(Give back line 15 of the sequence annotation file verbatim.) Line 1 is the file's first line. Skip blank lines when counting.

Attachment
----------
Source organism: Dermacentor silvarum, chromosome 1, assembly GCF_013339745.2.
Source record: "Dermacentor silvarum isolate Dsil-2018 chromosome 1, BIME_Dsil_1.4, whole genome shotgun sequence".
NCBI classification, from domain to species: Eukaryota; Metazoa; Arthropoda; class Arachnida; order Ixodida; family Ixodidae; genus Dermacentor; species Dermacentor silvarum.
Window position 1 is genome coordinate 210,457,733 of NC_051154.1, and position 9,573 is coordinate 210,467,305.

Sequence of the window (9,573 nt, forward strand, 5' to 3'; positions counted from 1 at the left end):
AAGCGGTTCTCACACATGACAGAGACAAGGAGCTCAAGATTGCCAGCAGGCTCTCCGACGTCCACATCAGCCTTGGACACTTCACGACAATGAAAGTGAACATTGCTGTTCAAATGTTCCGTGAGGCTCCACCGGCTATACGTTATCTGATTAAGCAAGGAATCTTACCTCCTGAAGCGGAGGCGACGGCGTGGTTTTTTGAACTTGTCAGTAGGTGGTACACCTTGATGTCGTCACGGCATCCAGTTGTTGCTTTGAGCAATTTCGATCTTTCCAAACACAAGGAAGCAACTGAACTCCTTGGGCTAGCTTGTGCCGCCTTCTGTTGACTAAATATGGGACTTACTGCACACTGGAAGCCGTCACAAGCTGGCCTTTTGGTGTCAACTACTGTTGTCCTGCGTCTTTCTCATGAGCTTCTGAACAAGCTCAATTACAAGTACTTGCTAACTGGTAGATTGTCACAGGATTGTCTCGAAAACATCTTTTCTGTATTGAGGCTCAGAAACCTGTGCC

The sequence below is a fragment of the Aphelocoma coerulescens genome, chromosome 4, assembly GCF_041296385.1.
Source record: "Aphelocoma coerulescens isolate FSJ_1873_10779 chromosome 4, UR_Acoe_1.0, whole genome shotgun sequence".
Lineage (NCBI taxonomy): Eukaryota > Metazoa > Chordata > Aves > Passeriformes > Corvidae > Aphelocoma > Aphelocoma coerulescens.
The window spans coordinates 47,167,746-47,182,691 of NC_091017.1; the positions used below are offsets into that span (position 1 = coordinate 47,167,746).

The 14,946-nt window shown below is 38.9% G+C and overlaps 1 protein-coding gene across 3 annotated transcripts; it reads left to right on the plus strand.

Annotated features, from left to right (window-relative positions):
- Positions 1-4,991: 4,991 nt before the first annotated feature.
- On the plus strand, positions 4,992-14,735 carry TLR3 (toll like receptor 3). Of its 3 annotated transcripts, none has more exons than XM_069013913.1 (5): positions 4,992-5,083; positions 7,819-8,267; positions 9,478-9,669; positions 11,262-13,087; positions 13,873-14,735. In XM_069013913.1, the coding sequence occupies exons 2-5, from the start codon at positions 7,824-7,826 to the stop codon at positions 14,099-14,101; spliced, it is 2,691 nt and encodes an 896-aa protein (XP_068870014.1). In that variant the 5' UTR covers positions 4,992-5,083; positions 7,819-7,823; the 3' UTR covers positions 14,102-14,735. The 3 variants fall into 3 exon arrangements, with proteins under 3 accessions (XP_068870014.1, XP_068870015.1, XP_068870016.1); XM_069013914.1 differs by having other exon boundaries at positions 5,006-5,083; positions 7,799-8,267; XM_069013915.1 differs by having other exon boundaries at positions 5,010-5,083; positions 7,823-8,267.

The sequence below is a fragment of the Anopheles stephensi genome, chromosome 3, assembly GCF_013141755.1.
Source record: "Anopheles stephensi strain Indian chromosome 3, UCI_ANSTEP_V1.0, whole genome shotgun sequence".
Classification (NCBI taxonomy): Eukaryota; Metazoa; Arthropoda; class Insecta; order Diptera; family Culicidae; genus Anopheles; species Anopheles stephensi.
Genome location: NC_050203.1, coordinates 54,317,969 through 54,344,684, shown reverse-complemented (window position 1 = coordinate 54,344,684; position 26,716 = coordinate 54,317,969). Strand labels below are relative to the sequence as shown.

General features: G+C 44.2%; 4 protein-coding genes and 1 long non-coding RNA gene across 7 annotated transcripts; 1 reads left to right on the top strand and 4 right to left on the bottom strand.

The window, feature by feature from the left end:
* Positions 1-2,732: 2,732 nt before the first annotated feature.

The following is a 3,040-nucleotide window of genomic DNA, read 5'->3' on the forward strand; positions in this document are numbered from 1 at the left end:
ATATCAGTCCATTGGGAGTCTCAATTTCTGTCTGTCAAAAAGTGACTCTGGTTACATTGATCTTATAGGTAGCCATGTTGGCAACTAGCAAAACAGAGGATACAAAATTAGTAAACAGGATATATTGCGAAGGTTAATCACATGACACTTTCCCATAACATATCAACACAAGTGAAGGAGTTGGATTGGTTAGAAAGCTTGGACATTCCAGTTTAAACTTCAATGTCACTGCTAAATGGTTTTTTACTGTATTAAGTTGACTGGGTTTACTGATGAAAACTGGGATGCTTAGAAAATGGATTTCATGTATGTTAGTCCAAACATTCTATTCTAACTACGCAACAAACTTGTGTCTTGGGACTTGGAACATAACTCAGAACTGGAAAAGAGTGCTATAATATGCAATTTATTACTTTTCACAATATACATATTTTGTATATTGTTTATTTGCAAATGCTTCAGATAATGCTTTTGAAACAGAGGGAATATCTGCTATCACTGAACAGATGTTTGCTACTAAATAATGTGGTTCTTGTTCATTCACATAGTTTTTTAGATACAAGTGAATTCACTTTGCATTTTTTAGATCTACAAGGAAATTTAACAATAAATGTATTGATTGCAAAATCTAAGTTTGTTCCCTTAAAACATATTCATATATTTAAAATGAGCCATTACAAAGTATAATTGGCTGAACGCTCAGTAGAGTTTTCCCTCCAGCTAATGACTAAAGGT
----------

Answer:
The sequence below is a fragment of the Anopheles stephensi genome, chromosome 3, assembly GCF_013141755.1.